On October 15, the State Security Court of Jordan imposed jail sentences of 15 to 20 years on 12 alleged Jordanian members of al-Qaeda accused of attacks against a church in the Kingdom last year (Al-Ghad [Amman], October 16; Al-Rai [Amman], October 16). In a reaction similar to those seen in trials of Salafi-Jihadis, plot leader Shaker al-Khatib and the rest of the convicted group prostrated themselves, thanking Allah as a sign of defiance against the court (al-Jazeera, October 15).
Al-Khatib and four others in the group, aged between 19 and 28, received the death penalty, but the court commuted the sentence to 20 years in prison "because they are young and should be given a chance to repent." The other seven were handed 15-year sentences.
This group was charged in July 2008 with carrying out terrorist attacks and manufacturing and using explosives. According to a Jordanian official, "The al-Qaeda members tried to attack a Latin church in Irbid [in North Jordan] in July last year after a Christian boy allegedly insulted the Prophet Muhammed, but the attempt failed…Following that, they attacked the same church again using Molotov [cocktail bombs] and a Christian cemetery in Irbid, but caused no casualties" (AFP, October 16).
Targeting Christians or their churches in Jordan seems to be a significant development in jihadi violence in Jordan. This switch appears to be inspired by the alleged targeting of Iraqi churches by the late leader of al-Qaeda in Iraq, Jordanian Abu Musab al-Zarqawi, before he was killed in June 2006 (see Terrorism Focus, February 6).
The Christians of Jordan are an original part of Jordanian society, which explains their integration into the tribal system of Jordan and their attainment of high political and military ranks. Prior to these attacks, there were no records of sectarian incidents against them in Jordan. The Christians and their places of worship were not formerly major targets for the Salafi-Jihadis, but it seems that the new generation of Salafi-Jihadis (the neo-Zarqawists) is inspired by al-Zarqawi’s legacy of targeting the “non-believers,” such as Shiites, Christians, and Jews.
Jordanian Christians represent between 4-5% of the total population. In January 2009, Jordanian authorities designated the “Council of Church Leaders in Jordan” as the only Christian body recognized by the government. The council includes leaders of the four traditional Christian faiths: the Bishops of the Greek Orthodox, Greek Catholic (Melkite), Roman Catholic, and Armenian Orthodox Churches. There are other Christian churches that are not represented in the council, such as the Evangelist Church, Assemblies of God Church, Church of the Messiah, the Coptic Church and the Maronite Church. The decision by the Jordanian government came after its decision to extradite Protestant evangelists because they “were trying to convert members of Jordan’s older Christian faiths” (ammonnews.net, January, 30). American evangelist movements have targeted the traditional churches of the Middle East (Coptic, Syriac, etc.) for conversion since the 19th century.
In his criticism of al-Zarqawi, his former mentor Shaykh Abu Muhammad al-Maqdisi urged young jihadis not to target churches, elderly tourists, or other civilians on the grounds that such targets are typically chosen because they are easy, not because they have strategic value to jihad (al-Jazeera July 6, 2005; al-Hayat, July 10, 2005; see also Terrorism Monitor, July 9). Al-Zarqawi responded by denying that al-Qaeda in Iraq targeted Arab Christians or other civilians. “Even though these are non-Muslim groups, they have not demonstrated to us that they have become partners of the Crusaders in their fighting against the jihad fighters, and they do not play the base role played by the Shiites" (al-Hesbah, July 2005).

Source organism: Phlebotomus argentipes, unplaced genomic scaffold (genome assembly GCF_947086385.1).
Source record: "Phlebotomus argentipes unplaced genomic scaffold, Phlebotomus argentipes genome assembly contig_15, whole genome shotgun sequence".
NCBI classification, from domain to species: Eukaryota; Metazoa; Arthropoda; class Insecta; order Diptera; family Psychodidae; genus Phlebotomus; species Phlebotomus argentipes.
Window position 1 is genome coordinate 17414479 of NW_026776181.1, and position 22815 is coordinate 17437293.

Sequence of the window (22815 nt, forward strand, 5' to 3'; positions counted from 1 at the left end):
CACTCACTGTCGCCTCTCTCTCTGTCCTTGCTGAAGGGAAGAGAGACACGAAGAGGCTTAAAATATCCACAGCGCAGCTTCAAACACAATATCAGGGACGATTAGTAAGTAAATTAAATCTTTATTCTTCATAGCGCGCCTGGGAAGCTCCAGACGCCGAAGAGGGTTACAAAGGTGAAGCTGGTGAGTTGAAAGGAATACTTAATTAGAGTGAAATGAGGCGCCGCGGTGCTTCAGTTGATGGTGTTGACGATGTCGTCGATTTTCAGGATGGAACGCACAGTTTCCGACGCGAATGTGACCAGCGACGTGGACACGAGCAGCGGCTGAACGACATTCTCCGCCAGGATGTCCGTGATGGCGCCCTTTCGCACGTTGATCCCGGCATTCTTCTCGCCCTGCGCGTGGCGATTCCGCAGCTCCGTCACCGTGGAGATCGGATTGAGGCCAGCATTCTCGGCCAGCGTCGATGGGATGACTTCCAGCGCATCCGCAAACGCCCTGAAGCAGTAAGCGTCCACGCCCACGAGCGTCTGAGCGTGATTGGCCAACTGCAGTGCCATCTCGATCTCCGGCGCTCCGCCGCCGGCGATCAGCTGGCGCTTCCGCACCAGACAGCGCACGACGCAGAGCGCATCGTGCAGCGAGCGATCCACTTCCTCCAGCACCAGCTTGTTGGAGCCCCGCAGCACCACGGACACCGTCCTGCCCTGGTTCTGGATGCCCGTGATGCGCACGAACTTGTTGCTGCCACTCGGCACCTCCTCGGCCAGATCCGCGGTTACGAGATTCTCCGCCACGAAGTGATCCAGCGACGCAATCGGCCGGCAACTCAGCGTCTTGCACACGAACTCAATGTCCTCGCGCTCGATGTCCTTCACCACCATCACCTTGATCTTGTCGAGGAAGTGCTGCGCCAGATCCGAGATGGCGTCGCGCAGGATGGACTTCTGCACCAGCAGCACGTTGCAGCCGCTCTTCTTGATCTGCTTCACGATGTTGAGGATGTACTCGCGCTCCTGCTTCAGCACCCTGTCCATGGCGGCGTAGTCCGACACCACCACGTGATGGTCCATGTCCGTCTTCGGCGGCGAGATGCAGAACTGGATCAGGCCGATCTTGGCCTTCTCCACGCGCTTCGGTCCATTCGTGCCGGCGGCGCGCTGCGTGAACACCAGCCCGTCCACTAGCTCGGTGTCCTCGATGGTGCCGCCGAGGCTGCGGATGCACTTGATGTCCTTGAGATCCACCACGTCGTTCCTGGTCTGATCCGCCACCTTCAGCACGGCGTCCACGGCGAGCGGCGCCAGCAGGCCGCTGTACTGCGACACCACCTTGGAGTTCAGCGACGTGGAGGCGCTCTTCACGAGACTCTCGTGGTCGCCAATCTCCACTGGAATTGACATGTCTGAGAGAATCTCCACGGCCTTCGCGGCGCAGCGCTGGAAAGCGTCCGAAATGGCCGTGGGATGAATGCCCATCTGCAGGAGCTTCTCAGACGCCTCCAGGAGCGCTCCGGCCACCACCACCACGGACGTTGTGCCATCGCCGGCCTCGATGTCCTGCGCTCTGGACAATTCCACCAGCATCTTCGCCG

Despite his claims of innocence regarding the killing of Christians and civilians, the legacy of al-Zarqawi has played a major role in creating a more radical generation of jihadis, especially in the Levant region. The Jordanian trials of jihadis started in the early 1990s but did not show Christians to be among the jihadis’ targets before 2004, when the plots related to al-Zarqawi started to appear. In 1991 the Jaysh Muhammad (Army of Muhammad) case revealed that the defendants felt they were permitted to steal from Christians in order to use the funds for the sake of jihad based on an old fatwa (religious ruling) issued by the Egyptian Gama’a al-Islamiya terrorist group in the early 1980s. In a later case known locally as the “Conspiracy of the Millennium,” a Christian site was among the tourist-related targets that the group planned to attack in late 1999. However, this site may well have been chosen largely because of the media exposure it would garner.
Last March, the State Security Court of Jordan sentenced three Jordanians to 22½ years in prison for plotting a suicide car bomb attack on a church in Amman. Their plan called for bombing a Roman Catholic Church in Amman’s eastern district of Marka after initially planning to strike against a police battalion. Convicted ringleader Majid Muhammad Nasr was apparently radicalized in prison by al-Qaeda operatives linked to al-Qaeda in Iraq, including Iraqi Ziyad Karbouli, who is serving his sentence in Jordan (Al-Riyadh, June 27, 2008; for Karbouli, see Terrorism Focus, May 31, 2006).
Following a long period of co-existence, the various plots against Christian targets that have emerged in the last year and the recruitment of Tha’ir Abd-al-Qadir al-Wahidi by Jordanian Islamists to attack a visiting Lebanese Christian Choir in Amman in January demonstrate a major shift in the Islamist view of traditional Arab Christians in Jordan, a change that can ultimately be traced back to the influence of al-Zarqawi on a new generation of jihadis (Dar al-Hayat, January 28; see also Terrorism Focus, February 6).